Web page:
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Enhance Measles Vaccine Candidate May Offer Coronavirus Protection

March 11, 2021 • 12:35 pm CST
(Precision Vaccinations)

A SARS-CoV-2 vaccine candidate developed by researchers from The Ohio State University (OSU) is leveraging a measles virus to potentially protect people from COVID-19.

By giving a protein’s gene a ride into the human body while encased in a measles vaccine, the experimental vaccine has shown to produce a strong immune response and prevent SARS-CoV-2 infection and lung disease in multiple animal studies.

Using a measles virus (rMeV) vaccine strain as the backbone, they developed a series of recombinant attenuated vaccine candidates expressing various forms of the SARS-CoV-2 spike (S) protein and its receptor-binding domain and evaluated their efficacy animals.

They found that rMeV expressing stabilized prefusion S protein (rMeV-preS) was more potent in inducing SARS-CoV-2–specific neutralizing antibodies than rMeV expressing full-length S protein (rMeV-S).

These OSU researchers attribute the vaccine candidate’s effectiveness to the strategic production of the antigen to stimulate immunity. This is accomplished by using a specific snippet of the coronavirus spike protein gene and inserting it into a sweet spot in the measles vaccine genome to boost activation, or expression, of the gene that makes the protein.

The hope is that it can produce long-term protection against the SARS-CoV-2 beta coronavirus with the antigen inside.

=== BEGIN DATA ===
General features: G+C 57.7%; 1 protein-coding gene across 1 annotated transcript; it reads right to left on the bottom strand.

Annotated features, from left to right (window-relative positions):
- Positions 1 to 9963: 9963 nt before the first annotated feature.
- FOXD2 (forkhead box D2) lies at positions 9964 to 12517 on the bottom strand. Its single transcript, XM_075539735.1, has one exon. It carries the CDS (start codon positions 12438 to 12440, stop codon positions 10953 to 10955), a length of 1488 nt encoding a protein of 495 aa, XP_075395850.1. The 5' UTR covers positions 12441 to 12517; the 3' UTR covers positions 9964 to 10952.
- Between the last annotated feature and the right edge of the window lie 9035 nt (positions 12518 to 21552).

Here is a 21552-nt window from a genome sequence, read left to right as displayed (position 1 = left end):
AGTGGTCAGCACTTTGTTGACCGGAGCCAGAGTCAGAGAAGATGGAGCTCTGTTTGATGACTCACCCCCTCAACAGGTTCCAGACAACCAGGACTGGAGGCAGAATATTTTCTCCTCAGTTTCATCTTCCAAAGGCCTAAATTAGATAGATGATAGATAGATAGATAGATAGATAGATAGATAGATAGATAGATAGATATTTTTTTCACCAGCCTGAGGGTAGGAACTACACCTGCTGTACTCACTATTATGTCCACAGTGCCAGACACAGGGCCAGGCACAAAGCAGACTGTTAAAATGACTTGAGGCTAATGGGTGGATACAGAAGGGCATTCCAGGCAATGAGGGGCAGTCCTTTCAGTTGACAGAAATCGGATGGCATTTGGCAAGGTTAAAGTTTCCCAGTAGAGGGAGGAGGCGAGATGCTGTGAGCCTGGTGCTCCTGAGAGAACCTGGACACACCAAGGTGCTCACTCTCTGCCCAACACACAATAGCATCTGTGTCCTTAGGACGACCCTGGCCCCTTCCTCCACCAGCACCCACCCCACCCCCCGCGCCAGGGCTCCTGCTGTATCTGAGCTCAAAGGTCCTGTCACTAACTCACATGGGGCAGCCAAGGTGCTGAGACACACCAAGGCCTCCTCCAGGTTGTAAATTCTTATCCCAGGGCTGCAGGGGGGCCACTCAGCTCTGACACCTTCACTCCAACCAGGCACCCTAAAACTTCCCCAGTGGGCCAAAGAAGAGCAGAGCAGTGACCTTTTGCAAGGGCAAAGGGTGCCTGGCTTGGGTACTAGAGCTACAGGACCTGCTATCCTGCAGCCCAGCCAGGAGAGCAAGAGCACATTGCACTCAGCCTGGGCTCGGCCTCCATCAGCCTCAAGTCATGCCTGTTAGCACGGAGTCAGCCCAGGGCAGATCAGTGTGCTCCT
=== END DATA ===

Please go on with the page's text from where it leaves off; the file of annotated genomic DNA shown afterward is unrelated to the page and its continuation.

“The measles vaccine has been used in children since the 1960s, and has a long history of safety for children and adults,” stated Jianrong Li, senior author of the study and a professor of virology in The OSU Department of Veterinary Biosciences, in a related press release published on March 9, 2021. “We also know the measles vaccine can produce long-term protection."

'Our results demonstrate rMeV-preS is a safe and highly efficacious bivalent vaccine candidate for SARS-CoV-2 and Measles' concluded this study.

The measles, mumps, and rubella (MMR-II) vaccine is one of the most successful vaccines in human history. Based on the Centers for Disease Control and Prevention data, one dose of MMR vaccine is 93% effective against MeV.

Merck, the producer of the MMR-II vaccine, announced on January 25, 2021, 'the company is discontinuing development of its SARS-CoV-2/COVID-19 vaccine candidates, V590 and V591.'

The Ohio State Innovation Foundation has exclusively licensed the technology to Biological E. Limited, a Hyderabad, India-based vaccine & pharmaceutical company.

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